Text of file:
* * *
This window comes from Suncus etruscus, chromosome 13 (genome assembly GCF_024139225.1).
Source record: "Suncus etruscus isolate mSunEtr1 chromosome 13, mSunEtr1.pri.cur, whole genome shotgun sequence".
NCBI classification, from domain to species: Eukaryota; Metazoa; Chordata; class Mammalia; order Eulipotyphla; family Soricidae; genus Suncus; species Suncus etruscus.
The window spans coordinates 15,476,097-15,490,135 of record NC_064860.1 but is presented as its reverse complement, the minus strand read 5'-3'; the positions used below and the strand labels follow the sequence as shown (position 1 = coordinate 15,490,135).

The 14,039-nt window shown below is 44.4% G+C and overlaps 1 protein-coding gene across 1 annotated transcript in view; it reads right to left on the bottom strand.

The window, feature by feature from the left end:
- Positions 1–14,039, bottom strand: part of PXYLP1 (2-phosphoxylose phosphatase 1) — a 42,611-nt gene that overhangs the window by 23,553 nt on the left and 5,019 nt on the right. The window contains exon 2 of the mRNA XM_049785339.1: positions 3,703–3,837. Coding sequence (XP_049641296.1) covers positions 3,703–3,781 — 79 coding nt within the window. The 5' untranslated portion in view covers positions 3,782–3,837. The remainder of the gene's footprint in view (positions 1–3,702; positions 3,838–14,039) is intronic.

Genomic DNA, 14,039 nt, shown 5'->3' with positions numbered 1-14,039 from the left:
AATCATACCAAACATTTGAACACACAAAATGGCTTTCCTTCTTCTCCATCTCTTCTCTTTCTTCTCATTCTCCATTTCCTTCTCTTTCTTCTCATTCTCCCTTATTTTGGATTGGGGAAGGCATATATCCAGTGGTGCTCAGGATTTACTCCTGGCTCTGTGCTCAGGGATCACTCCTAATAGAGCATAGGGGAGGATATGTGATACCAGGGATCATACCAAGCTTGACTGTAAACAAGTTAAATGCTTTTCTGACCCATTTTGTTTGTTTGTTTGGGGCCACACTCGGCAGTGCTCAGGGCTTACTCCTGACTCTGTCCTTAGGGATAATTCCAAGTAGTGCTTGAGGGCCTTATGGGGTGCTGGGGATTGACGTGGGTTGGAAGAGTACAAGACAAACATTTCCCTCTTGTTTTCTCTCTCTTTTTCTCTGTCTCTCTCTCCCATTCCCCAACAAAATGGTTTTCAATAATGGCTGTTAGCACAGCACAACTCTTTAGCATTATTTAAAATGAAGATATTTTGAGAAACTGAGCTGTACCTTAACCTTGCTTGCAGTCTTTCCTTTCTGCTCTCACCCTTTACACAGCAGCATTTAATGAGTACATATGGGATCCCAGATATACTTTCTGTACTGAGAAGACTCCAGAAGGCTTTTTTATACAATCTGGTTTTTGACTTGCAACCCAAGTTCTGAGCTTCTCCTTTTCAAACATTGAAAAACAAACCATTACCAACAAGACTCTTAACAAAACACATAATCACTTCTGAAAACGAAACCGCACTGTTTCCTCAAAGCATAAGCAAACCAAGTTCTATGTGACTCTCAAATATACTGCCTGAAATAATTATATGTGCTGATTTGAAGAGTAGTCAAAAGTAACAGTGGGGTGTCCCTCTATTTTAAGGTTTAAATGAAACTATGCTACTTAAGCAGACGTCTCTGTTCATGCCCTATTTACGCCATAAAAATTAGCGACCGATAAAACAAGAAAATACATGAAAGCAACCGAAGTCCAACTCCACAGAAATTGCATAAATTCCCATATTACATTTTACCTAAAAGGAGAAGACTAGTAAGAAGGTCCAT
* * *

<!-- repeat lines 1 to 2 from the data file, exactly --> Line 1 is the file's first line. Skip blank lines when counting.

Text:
This window comes from Suncus etruscus, chromosome 13 (genome assembly GCF_024139225.1).
Source record: "Suncus etruscus isolate mSunEtr1 chromosome 13, mSunEtr1.pri.cur, whole genome shotgun sequence".